Togo braces for new nationwide protests

Togo on Thursday was bracing for another round of demonstrations in its seaside capital and other cities called by opposition groups intent on ending the rule of President Faure Gnassingbe, the scion of Africa’s oldest political dynasty.

On Wednesday, thousands had thronged the streets of Lome in rival demonstrations after the opposition boycotted a vote on constitutional reform which would have included a presidential term limit, arguing it was a ploy to let Gnassingbe stay in power until 2030.

The opposition wanted the limit to apply retroactively so that Gnassingbe, who has been in power since 2005, could not run again in 2020. His father Gnassingbe Eyadema ruled from 1967 until his death in 2005.

Police said 10,000 to 15,000 people marched nationwide Wednesday, but Eric Dupuy, spokesman for the main opposition National Alliance for Change (ANC) party, said “tens of thousands of protesters” marched in Lome alone.

A coalition of 14 opposition groups has urged citizens to turn out en masse in Lome and other cities in the west African country on Thursday, calling on them to keep pressure on the government after historic rallies at the beginning of the month drew more than 100,000 people.

It was a record in a country which has been widely criticised for stifling democracy.

“People think we will get tired, but they are wrong,” veteran political opposition leader Jean-Pierre Fabre told supporters in Lome on Wednesday.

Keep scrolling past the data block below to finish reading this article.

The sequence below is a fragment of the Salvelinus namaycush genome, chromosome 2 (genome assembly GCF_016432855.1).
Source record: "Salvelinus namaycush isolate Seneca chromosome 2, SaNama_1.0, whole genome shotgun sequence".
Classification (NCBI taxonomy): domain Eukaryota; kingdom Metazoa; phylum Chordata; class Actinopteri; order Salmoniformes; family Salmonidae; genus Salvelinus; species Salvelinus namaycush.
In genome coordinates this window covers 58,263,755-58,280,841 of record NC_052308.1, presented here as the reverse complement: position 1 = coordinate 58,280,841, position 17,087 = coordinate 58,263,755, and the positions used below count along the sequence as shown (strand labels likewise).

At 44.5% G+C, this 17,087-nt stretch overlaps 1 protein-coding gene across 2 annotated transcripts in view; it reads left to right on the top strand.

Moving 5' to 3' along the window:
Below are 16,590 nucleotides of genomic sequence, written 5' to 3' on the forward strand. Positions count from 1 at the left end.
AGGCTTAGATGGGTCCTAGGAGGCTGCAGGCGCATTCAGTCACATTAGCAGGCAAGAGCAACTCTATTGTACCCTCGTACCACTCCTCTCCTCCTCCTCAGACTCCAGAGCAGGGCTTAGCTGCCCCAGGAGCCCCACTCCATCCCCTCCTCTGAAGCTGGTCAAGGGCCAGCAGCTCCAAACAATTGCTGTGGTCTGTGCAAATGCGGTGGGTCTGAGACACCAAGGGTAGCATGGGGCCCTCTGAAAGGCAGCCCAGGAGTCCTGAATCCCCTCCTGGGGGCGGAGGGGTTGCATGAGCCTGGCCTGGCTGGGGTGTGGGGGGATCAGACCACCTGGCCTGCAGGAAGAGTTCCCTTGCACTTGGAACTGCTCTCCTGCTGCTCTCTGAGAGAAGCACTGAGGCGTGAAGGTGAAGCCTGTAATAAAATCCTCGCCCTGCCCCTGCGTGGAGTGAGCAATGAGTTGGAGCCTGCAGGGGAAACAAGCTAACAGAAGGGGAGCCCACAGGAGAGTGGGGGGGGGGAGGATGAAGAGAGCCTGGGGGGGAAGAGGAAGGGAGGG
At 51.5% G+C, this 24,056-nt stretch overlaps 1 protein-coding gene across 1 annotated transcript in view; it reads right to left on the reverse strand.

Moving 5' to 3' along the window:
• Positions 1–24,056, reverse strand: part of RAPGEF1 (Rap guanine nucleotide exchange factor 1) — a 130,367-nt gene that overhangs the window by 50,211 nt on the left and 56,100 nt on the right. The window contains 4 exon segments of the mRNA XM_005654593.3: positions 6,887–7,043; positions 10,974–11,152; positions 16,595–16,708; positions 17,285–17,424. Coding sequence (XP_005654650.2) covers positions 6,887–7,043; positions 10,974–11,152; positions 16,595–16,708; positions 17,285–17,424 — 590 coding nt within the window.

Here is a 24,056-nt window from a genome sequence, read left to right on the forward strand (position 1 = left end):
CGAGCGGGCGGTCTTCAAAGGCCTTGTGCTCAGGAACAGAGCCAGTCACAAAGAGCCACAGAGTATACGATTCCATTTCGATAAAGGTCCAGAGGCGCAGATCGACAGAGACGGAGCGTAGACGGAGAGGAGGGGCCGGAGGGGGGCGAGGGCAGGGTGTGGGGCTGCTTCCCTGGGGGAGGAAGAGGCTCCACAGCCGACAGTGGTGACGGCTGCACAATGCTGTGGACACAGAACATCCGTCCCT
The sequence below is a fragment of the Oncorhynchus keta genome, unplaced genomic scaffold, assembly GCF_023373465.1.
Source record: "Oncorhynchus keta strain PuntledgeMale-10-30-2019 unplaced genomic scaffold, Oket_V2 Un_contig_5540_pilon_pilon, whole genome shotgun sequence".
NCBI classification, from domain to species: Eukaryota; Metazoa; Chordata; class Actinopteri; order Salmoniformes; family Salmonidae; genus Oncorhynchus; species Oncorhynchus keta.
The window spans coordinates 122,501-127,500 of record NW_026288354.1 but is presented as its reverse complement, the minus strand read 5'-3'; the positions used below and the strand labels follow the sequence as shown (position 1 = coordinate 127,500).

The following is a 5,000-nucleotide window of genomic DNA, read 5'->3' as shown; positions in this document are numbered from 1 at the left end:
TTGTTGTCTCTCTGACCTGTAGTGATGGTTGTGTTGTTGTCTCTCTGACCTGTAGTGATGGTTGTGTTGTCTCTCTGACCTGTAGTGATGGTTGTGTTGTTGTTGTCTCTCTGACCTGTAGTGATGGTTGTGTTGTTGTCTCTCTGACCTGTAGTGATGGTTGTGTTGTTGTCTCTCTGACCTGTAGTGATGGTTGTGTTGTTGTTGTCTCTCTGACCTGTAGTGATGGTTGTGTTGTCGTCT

“We will fight till the end,” he said, calling for new demonstrations on September 26, 27 and 28.

Mobile phone networks and 3G services had been severed for more than 24 hours on Thursday morning, while Wifi networks ran intermittedly.

There were no reports of violence in Lome, though there were in others cities where demonstrations were held.

In Mango, in the country’s far north, a 9-year-old child was killed during a demonstration that had not been authorised, according to Security Minister Yark Damehame.

He accused opposition protesters of attacking officials of the ruling Union for the Republic (UNIR) and torching houses.

“Despite official declarations in favour of appeasement, the repression of demonstrations by the armed forces continues in Togo,” Francois Patuel, West Africa researcher for Amnesty International, said in a statement.

Patuel also said on social media that the popular messaging service Whatsapp had been blocked.

Amnesty called for “an independent and impartial inquiry” into the child’s death in Mango and the use of excessive force by security forces.

According to a local human rights organisation, Togolese security forces fired rubber bullets at demonstrators in the northern cities of Dapaong and Bafilo, injuring four people.

In Kara, the stronghold of Gnassingbe’s family, a planned demonstration was dispersed before it could even start.



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